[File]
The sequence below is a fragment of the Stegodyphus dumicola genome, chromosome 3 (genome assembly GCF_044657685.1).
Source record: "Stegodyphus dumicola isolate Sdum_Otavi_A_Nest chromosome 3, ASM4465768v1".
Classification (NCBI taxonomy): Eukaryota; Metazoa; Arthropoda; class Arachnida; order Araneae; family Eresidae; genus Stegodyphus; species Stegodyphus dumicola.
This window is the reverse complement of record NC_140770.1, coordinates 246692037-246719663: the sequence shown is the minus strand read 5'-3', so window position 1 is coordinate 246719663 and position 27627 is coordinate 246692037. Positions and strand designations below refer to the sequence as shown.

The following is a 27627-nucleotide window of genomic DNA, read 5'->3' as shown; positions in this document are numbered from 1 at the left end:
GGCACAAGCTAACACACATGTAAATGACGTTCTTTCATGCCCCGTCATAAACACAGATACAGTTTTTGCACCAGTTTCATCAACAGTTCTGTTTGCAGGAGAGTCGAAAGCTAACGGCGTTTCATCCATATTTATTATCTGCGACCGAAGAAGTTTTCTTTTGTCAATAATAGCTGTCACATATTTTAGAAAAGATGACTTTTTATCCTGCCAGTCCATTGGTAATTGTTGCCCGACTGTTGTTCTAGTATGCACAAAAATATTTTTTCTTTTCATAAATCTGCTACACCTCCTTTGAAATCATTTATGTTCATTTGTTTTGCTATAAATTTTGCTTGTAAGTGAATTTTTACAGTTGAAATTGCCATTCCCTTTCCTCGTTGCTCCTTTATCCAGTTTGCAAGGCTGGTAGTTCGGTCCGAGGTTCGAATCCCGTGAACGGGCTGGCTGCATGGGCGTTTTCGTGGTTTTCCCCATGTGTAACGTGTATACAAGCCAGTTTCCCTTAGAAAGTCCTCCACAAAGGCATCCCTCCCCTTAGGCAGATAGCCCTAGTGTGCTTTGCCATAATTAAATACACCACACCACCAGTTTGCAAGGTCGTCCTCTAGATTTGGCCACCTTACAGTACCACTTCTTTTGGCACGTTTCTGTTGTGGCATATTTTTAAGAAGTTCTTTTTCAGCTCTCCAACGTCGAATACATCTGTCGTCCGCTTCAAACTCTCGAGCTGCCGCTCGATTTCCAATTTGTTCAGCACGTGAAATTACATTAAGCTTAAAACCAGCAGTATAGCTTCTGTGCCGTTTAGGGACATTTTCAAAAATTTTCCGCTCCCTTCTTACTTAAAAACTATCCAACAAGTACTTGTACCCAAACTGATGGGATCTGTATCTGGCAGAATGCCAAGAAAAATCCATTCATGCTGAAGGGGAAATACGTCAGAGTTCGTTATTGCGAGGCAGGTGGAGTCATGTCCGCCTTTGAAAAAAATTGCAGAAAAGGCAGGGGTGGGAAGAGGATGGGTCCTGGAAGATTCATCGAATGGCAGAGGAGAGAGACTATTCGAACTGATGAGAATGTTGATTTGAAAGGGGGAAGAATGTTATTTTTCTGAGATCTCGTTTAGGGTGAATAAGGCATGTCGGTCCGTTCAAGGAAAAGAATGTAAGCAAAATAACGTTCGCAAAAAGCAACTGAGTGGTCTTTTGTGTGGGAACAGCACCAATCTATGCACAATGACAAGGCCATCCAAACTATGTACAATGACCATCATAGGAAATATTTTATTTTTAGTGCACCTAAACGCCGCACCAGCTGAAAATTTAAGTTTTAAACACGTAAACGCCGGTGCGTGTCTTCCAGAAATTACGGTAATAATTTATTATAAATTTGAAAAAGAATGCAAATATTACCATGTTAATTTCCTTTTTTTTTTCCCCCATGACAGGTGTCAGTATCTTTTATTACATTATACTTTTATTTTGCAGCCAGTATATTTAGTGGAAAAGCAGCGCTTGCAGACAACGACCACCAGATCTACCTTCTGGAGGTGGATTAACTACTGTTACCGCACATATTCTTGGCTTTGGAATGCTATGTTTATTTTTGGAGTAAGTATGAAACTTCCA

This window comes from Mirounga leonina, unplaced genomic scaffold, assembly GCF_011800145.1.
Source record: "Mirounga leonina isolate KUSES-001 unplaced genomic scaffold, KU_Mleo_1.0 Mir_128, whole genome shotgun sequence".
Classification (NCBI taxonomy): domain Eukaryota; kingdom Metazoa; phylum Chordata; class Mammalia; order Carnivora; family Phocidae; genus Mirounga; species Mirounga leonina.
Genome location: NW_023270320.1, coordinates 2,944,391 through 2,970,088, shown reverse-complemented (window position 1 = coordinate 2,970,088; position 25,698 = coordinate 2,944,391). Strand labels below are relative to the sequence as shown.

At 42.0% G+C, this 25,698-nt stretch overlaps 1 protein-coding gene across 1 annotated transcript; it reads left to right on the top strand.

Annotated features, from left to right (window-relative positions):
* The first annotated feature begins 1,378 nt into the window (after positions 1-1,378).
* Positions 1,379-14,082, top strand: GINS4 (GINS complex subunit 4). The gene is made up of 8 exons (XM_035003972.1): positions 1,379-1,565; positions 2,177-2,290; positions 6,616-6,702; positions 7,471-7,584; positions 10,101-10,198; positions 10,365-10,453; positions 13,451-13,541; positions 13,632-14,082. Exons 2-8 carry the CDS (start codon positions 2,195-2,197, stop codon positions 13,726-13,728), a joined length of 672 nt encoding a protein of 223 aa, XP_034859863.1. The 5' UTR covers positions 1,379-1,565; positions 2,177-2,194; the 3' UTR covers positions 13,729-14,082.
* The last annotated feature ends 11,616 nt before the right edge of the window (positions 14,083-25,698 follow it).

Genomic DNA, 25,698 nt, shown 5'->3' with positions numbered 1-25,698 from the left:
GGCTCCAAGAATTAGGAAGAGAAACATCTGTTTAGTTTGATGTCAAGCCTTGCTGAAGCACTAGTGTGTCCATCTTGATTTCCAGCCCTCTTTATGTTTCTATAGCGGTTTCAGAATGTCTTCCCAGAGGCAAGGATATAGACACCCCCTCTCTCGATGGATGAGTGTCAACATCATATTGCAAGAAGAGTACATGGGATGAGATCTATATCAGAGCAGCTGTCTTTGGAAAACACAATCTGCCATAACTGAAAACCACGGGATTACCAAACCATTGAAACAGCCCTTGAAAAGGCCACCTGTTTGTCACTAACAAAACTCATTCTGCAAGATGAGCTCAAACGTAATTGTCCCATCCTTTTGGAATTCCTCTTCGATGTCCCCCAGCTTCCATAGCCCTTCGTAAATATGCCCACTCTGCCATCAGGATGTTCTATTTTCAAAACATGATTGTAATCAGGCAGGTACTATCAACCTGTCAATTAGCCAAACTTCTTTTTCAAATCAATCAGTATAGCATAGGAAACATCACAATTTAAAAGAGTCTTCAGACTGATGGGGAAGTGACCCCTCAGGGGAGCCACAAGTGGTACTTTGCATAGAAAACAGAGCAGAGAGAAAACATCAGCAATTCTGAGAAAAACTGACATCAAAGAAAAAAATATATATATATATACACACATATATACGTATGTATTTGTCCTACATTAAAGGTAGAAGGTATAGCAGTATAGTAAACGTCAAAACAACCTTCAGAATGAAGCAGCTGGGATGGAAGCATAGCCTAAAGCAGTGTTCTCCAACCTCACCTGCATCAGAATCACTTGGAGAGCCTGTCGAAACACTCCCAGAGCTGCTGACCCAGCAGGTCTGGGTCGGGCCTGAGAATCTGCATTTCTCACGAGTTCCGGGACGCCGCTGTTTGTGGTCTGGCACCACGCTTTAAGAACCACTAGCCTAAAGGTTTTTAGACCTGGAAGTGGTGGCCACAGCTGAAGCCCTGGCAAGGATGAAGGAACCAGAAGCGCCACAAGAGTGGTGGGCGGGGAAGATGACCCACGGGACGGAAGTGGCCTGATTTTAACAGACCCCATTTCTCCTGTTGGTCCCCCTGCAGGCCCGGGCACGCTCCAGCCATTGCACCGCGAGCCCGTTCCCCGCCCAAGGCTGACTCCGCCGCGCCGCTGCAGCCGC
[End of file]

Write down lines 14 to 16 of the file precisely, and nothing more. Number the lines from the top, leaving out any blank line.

* Positions 1,379-14,082, top strand: GINS4 (GINS complex subunit 4). The gene is made up of 8 exons (XM_035003972.1): positions 1,379-1,565; positions 2,177-2,290; positions 6,616-6,702; positions 7,471-7,584; positions 10,101-10,198; positions 10,365-10,453; positions 13,451-13,541; positions 13,632-14,082. Exons 2-8 carry the CDS (start codon positions 2,195-2,197, stop codon positions 13,726-13,728), a joined length of 672 nt encoding a protein of 223 aa, XP_034859863.1. The 5' UTR covers positions 1,379-1,565; positions 2,177-2,194; the 3' UTR covers positions 13,729-14,082.
* The last annotated feature ends 11,616 nt before the right edge of the window (positions 14,083-25,698 follow it).

Genomic DNA, 25,698 nt, shown 5'->3' with positions numbered 1-25,698 from the left: